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Should you do validation on the server side, or is it ok to just do the validation on the client side?

@TheTXI

I am happy your amazed I just did not want to leave anything out that could potential change someone answer to give me false information.


It seems alot of people touched on what I was going after but the part of the Ajax should have been kept in my question as this was the most important part.

However reading the posts I know see that a bad person could just easily load up firebug and change my button to a submit button and do a post. Or some other way.

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If a user has Javascript disabled then that's unfortunate for them, really. You could suggest they turn it on to make full use of your site, but really I wouldn't code for the non-Javascript folks. –  AlbertoPL Jul 14 '09 at 14:34
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See also: stackoverflow.com/questions/162159/… –  Nathan Long Jul 14 '09 at 14:54
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Does this set a record for "most answers all saying the same thing"? ;-) –  David Z Jul 14 '09 at 15:16
    
I just wanted to say that I am amazed you manage to type out that long of a post for such a simple question. –  TheTXI Jul 14 '09 at 15:44
    
I don't care what anybody says, that was a very useful edit. –  TheTXI Jul 14 '09 at 15:46

17 Answers 17

up vote 86 down vote accepted

Browser/client-side validation is a convenience. You cannot rely on it. You absolutely need to duplicate any client-level validation with server-side validation.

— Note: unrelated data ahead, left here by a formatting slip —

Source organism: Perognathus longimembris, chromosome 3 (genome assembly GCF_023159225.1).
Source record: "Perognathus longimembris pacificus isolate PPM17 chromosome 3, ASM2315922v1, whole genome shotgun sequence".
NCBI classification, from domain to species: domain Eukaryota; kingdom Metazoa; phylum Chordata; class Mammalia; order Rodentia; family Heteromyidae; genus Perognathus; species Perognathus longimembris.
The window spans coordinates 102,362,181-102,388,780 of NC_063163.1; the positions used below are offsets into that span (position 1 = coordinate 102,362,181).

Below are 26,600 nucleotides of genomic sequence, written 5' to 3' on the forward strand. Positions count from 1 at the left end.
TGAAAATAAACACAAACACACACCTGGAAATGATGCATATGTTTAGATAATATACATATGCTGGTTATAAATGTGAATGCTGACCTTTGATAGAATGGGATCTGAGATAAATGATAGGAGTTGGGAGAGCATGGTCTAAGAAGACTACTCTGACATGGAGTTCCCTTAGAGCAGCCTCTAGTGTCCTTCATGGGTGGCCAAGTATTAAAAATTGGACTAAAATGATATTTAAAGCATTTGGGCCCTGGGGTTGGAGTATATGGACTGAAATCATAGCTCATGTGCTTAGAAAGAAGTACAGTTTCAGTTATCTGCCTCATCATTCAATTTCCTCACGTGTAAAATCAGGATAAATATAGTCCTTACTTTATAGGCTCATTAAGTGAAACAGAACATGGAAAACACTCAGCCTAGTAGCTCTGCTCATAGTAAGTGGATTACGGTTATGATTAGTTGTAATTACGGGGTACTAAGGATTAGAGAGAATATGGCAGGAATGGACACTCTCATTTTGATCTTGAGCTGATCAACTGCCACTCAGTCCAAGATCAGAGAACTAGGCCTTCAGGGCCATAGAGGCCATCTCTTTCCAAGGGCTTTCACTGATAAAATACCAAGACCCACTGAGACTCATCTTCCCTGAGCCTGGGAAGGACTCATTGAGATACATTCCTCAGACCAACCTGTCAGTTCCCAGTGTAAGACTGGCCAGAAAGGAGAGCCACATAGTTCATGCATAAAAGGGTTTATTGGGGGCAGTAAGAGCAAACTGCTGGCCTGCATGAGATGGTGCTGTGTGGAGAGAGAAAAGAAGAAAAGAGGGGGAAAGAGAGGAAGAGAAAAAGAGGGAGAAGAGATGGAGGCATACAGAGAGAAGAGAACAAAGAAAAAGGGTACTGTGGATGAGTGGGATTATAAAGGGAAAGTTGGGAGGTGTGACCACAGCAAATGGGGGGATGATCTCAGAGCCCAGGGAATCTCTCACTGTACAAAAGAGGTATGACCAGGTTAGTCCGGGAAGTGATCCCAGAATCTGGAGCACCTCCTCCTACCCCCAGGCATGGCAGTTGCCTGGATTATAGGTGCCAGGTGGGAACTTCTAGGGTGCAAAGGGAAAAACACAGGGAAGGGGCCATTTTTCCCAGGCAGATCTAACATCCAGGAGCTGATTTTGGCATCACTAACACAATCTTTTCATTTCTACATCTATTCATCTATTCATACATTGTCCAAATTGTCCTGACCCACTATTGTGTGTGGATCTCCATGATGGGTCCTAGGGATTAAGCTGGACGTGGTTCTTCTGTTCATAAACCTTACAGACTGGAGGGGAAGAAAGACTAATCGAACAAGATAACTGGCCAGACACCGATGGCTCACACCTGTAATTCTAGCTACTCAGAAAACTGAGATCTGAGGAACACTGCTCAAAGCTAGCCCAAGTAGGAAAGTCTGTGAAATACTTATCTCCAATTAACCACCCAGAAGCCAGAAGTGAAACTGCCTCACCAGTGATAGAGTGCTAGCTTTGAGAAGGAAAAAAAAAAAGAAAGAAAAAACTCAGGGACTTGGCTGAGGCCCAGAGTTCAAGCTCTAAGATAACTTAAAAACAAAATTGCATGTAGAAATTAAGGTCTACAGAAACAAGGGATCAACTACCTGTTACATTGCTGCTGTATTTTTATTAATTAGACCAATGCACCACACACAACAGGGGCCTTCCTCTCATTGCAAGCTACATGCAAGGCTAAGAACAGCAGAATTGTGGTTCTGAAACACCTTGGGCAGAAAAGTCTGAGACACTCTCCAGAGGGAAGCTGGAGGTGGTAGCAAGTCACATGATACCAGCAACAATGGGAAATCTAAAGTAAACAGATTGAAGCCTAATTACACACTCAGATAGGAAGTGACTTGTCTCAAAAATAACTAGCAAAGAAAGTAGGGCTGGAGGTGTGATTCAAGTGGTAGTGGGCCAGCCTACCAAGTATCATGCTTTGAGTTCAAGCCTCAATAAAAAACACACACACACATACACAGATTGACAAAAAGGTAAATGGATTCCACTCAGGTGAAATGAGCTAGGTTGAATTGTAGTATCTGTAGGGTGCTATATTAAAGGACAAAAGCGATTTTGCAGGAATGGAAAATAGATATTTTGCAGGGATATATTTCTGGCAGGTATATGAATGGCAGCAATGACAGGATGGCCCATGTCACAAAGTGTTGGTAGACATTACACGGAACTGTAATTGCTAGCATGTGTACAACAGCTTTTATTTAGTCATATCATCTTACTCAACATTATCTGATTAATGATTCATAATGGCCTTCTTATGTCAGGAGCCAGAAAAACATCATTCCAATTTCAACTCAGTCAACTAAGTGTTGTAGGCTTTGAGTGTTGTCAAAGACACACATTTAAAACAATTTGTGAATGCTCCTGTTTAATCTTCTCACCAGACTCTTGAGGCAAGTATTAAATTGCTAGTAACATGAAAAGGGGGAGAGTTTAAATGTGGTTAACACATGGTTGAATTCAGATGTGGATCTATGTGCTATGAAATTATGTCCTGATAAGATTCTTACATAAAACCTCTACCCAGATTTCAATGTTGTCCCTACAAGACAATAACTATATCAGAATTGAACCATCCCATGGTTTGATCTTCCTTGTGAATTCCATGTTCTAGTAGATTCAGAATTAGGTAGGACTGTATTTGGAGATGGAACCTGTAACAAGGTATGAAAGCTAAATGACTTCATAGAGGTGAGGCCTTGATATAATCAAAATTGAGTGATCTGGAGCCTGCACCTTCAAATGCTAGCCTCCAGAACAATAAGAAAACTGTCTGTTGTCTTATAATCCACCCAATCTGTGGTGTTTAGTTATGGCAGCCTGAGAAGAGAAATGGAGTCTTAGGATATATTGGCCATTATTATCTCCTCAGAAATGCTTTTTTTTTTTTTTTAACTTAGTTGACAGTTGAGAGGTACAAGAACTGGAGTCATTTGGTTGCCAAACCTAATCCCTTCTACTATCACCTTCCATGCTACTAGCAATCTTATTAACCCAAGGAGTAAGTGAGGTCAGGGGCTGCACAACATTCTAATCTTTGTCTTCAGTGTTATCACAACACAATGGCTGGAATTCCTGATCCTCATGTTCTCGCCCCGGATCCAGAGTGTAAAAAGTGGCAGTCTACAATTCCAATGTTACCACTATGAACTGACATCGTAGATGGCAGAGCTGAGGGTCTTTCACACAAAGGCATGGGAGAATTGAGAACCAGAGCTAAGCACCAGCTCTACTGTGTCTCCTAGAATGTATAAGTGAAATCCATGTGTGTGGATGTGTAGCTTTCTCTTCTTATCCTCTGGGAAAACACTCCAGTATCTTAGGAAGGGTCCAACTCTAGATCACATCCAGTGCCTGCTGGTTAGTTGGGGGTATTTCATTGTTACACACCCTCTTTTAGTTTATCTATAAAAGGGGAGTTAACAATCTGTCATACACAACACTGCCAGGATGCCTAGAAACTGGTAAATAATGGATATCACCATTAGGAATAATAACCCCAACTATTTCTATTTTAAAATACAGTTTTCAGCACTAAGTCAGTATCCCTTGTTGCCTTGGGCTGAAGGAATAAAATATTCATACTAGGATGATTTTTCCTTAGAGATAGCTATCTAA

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28  
Yes, yes, 1000 times yes. –  mgroves Jul 14 '09 at 14:35
    
Ic that now how easy someone can just change say my non summit button to type submit and do a post. However with stuff like xVal this will reduce duplicate code. –  chobo2 Jul 15 '09 at 4:34

Well, fine, all YOUR code is correct. What happens when a hacker replaces your javascript with one of their liking, or just plain submit POSTs and GETs as if it were your code?

Validating at the client is a usability issue.

Validating at the point of USAGE is a security issue.

That last point is important, because if you do not validate at the point of usage, you are making your code highly coupled. If you change a module, it breaks things elsewhere because you validated at the wrong point.

For instance, you validate data against SQL injection before storing in a SQL database -- the library will do that for you if you choose a good one. You validate data against CSS when you display it as HTML. But if you expose the data it as XML, RSS or JSON, then the validation is different -- if you validated it just at input, you wouldn't prevent exploits for the other formats, AND your input routine would be tied to the output formats you choose.

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I always view it as

  • Client validation is for useability